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Women workers in the Soviet interwar economy : from 'protection' to 'equality'

Author: Melanie Ilič; University of Birmingham. Centre for Russian and East European Studies.
Publisher: New York : St. Martin's Press in association with Centre for Russian and East European Studies, University of Birmingham, 1999.
Series: Studies in Russian and East European history and society.
Edition/Format:   Book : EnglishView all editions and formats
Database:WorldCat
Summary:
This book examines changes in official policy towards the introduction of protective labour legislation for women workers in the Soviet Union in the period 1917-41. The major areas of legislative enactment are identified and analysed. In the 1920s emphasis was placed on the need for the 'protection' of female labour by the agencies responsible for regulating women's role in industrial production, the Commissariat of
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Genre/Form: History
Material Type: Internet resource
Document Type: Book, Internet Resource
All Authors / Contributors: Melanie Ilič; University of Birmingham. Centre for Russian and East European Studies.
ISBN: 0312217803 9780312217808 0333674197 9780333674192 0333712390 9780333712399
OCLC Number: 39116608
Description: ix, 241 pages ; 23 cm.
Contents: 1. Introduction --
2. The Protection of Women Workers in Tsarist Russia --
3. Women Workers and Soviet Industrialisation --
4. The Administration of the Protective Labour Laws --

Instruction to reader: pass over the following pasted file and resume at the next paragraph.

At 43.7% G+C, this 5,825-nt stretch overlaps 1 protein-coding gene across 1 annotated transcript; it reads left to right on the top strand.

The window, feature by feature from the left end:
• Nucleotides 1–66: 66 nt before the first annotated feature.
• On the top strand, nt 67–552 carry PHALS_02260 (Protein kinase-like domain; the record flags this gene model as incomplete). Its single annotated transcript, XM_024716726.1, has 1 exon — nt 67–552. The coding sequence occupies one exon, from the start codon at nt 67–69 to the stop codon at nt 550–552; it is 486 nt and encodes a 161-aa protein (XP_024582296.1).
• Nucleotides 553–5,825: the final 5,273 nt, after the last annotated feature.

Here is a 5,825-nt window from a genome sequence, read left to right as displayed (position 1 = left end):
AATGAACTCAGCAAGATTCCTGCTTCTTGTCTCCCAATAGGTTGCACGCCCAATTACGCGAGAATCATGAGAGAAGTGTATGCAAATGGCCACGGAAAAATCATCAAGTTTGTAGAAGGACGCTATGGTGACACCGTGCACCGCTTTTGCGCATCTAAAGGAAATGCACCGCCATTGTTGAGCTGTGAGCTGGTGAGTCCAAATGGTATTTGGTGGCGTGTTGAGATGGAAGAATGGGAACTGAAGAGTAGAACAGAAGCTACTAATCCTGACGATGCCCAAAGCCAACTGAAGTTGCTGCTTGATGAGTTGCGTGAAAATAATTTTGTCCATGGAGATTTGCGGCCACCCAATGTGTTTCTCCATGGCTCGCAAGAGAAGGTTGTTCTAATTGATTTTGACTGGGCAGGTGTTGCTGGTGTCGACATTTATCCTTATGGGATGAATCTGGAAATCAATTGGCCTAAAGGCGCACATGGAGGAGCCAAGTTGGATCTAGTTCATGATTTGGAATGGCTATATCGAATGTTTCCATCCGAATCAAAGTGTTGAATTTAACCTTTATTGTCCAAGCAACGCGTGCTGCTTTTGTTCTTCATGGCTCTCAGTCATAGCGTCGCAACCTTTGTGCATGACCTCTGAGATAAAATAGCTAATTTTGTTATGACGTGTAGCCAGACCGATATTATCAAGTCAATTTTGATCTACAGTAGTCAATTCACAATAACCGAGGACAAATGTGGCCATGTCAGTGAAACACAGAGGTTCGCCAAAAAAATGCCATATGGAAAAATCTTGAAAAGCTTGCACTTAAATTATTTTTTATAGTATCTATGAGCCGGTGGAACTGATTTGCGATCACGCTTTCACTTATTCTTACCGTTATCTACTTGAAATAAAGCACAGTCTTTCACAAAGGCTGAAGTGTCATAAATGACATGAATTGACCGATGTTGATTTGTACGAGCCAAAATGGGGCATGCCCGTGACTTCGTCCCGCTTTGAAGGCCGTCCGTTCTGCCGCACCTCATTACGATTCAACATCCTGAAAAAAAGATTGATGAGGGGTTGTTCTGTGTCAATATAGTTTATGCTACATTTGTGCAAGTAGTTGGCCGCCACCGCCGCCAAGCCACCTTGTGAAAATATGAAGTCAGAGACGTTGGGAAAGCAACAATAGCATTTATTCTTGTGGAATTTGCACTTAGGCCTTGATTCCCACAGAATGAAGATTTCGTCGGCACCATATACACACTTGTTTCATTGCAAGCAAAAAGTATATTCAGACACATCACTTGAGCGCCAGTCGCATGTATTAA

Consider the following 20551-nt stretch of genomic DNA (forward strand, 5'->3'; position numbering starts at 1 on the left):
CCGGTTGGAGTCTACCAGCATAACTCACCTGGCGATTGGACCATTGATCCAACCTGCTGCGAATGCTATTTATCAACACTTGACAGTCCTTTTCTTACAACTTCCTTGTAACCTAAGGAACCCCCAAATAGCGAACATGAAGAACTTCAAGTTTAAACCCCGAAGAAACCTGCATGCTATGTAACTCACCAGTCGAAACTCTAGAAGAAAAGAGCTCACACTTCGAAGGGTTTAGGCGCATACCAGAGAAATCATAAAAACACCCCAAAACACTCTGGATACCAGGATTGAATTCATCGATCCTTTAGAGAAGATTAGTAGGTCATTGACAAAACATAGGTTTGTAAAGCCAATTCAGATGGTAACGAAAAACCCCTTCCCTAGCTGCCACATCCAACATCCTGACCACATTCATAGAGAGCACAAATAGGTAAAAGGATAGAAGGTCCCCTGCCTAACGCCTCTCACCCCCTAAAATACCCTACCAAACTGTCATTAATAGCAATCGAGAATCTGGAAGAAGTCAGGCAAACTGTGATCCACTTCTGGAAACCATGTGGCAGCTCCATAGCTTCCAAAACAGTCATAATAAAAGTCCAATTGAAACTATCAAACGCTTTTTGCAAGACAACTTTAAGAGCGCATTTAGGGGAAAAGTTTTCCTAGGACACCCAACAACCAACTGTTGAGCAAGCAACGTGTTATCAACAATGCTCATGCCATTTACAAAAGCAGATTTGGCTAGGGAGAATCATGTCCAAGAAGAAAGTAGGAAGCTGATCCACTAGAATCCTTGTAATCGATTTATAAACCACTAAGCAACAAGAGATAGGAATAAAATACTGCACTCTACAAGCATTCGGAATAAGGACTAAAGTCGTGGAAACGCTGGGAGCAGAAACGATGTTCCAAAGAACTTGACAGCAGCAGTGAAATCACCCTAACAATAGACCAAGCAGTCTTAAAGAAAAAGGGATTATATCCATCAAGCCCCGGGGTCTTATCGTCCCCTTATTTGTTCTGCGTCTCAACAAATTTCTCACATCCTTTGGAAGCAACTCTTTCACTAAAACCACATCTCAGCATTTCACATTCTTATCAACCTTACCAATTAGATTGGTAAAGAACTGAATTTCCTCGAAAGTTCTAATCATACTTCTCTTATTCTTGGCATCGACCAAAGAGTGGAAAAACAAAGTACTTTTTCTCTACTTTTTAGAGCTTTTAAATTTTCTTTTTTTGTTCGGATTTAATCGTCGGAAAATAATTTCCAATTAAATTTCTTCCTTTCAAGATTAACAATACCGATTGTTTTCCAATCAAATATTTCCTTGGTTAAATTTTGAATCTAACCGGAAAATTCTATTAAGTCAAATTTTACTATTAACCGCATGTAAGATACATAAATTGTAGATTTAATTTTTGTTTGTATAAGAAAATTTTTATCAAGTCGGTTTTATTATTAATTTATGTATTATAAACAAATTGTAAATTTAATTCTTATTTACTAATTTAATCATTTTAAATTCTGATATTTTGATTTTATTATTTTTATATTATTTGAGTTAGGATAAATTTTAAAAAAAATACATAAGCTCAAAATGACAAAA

5. Maternity --
6. Hours of Work --
7. Provision for 'Menstrual Leave' --
8. Weights of Loads --
9. Restricted Occupations --
10. Underground Work --
11. Conclusion --
App. 1. Summary of Decrees --
App. 2. Number and Percentage of Women Workers in Selected Industries, 1890-1926/27 --
App. 3. Percentage of Women Employed in Selected Industries, 1890-1926/27 --
App. 4. Employment of Women by National Economic Sector, 1929-35.
Series Title: Studies in Russian and East European history and society.
Responsibility: Melanie Ilic̆.
More information:

Abstract:

This book examines changes in official policy towards the introduction of protective labour legislation for women workers in the Soviet Union in the period 1917-41. The major areas of legislative enactment are identified and analysed. In the 1920s emphasis was placed on the need for the 'protection' of female labour by the agencies responsible for regulating women's role in industrial production, the Commissariat of Labour (Narkomtrud) and the trade unions (VTsSPS).

Despite this, the protective labour laws were never fully implemented and were irregularly enforced. With the mass recruitment of women workers to the Soviet industrialisation drive by the early 1930s, the abolition of Narkomtrud in 1933 and the subordination of the trade unions, labour protection issues were often ignored as women were encouraged to play a more 'equal' role in the production process.

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